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Alloy Gear

Page history last edited by harrissdg@... 11 years, 8 months ago





All equipment follows certain basic rules.


Superior Gear

Gear can be made extremely well, making it even better than a normal version. These versions are referred to as mastercraft objects. The exceptional quality of these objects provides the user a bonus on attack rolls, damage, Defense, or some other characteristic that improves when the object is used. This can be used to add other features to a piece of equipment, even features that don't normally have a gadget or other mechanic associated with them.

The maximum combination of bonuses possible is +3, no matter how those three are distributed across the equipment's statistics. However, the GM can alter this (and any other rule) as appropriate for his or her game.


Equipment Type Bonuses
Armor Defense, Armor Check Penalty
Weapon Attack, Damage
Tool Equipment Bonus


Mastercraft Bonus Cost Modifier
+1 +3
+2 +6
+3 +9


A mastercraft object that provides a +1 bonus can usually be purchased on the open market as a custom version of a common object. Mastercraft objects with a bonus of +2 or +3 are not common and are generally not for sale.


Restricted Gear

Some objects are subject to legal or cultural limitations that restrict their ownership and use. These objects require you to purchase a license or play a fee to legally own the object.

This is a separate item and should be purchased in addition to (and usually before) the object to which it applies. Alternatively, you can purchase the item through a black market (see below).

There are four levels of restriction:

  • Licensed: The owner must obtain a license to own or operate the object legally. Generally, the license is not expensive, and obtaining it has few if any additional legal requirements.
  • Restricted: Only specially qualified individuals or organizations are technically allowed to own the object. However, the real obstacles to ownership are time and money; anyone with sufficient patience and cash can eventually acquire the necessary license.
  • Military: The object is sold primarily to legitimate police and military organizations. A military rating is essentially the same as restricted (see above), except that manufacturers and dealers are generally under tight government scrutiny and are therefore especially wary of selling to private individuals.
  • Illegal: The object is illegal in all but specific, highly regulated circumstances.


Restricted Objects

Restriction License or Fee Cost Black Market Cost modifier Time Required
Licensed 10 +1 1 day
Restricted 15 +2 2 days
Military 20 +3 3 days
Illegal 25 +4 4 days


Purchasing a License

To purchase a license or pay necessary fees, make a Wealth check against the Cost given in the table above. With a success, the license is issued to the character after the number of days indicated. To speed the process, you can make a XX check against a DC equal to the license Cost. Success results in the license being issued in 1d6 hours.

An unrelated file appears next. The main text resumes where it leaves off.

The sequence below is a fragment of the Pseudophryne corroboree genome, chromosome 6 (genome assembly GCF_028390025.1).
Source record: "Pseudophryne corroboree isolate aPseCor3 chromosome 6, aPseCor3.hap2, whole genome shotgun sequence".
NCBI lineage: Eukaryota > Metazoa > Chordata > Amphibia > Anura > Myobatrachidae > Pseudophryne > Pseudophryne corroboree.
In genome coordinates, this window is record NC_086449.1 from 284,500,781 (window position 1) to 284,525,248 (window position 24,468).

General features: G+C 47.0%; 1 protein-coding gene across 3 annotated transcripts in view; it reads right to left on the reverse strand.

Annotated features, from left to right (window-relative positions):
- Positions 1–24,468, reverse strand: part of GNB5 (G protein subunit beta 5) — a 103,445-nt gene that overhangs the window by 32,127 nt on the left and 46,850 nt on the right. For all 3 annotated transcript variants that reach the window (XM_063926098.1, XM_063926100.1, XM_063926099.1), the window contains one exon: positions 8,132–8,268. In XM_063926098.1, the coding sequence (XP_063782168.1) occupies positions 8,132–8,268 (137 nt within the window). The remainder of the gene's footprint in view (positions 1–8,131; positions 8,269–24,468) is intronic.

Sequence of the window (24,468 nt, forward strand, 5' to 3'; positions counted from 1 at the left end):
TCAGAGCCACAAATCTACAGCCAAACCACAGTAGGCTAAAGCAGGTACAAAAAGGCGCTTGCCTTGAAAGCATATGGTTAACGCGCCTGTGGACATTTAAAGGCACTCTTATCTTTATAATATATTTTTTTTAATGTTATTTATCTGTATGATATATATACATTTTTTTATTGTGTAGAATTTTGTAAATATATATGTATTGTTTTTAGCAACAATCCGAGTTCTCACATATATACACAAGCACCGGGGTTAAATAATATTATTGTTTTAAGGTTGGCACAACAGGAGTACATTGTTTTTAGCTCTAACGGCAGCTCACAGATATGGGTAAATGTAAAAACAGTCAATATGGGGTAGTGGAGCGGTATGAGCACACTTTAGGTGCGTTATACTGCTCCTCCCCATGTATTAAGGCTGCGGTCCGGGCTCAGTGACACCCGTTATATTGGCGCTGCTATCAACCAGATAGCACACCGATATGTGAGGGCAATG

During the process of character creation, a character just needs to purchase the license or pay the fee; the time required takes place before game play begins.


As a general rule, a character must obtain the appropriate license before buying a restricted object. Legitimate dealers will not sell restricted objects to a character who does not have the necessary license. However, a character may be able to turn to the black market to obtain restricted objects without a license.


The Black Market

Sometimes a character wants to obtain an object without going through the hassle of legal restrictions. Almost anything is available on the black market.

Streetwise checks can be used to locate a black market merchant (see Skills for details).


Objects purchased on the black market are more expensive than those purchased legally. Add the black market Cost modifier from the above table to the object’s Cost.

Obtaining an object on the black market takes a number of days according to the Time Required column on the above table. The process can be hurried, but each day cut out of the process (to a minimum of one day) increases the purchase DC by an additional +1.



Body armor comes in a nearly infinite variety of shapes and sizes. Most armors fall into one of two categories: Light and Heavy. There is a third category for use in science-fiction games: Powered. The rules for each category and a chart of armors is given in the armor section.



Training with armor comes in two or three feats, representing the discipline and endurance to wear the armors correctly, gaining maximum protection for minimum hindrance. Even untrained characters gain benefit from using armor but they are greatly hindered by not being properly trained in moving and fighting in it. Characters take a -1 to defense and a -1 to all attack rolls while wearing armor they aren't trained in.



Some campaigns have bio-manipulation, cybernetic enhancements, or both available for sale. These powerful enhancements follow most of the normal rules for equipment. Details are found here.

These rules can also represent mystical grafts for campaigns that use such elements.


Utility Equipment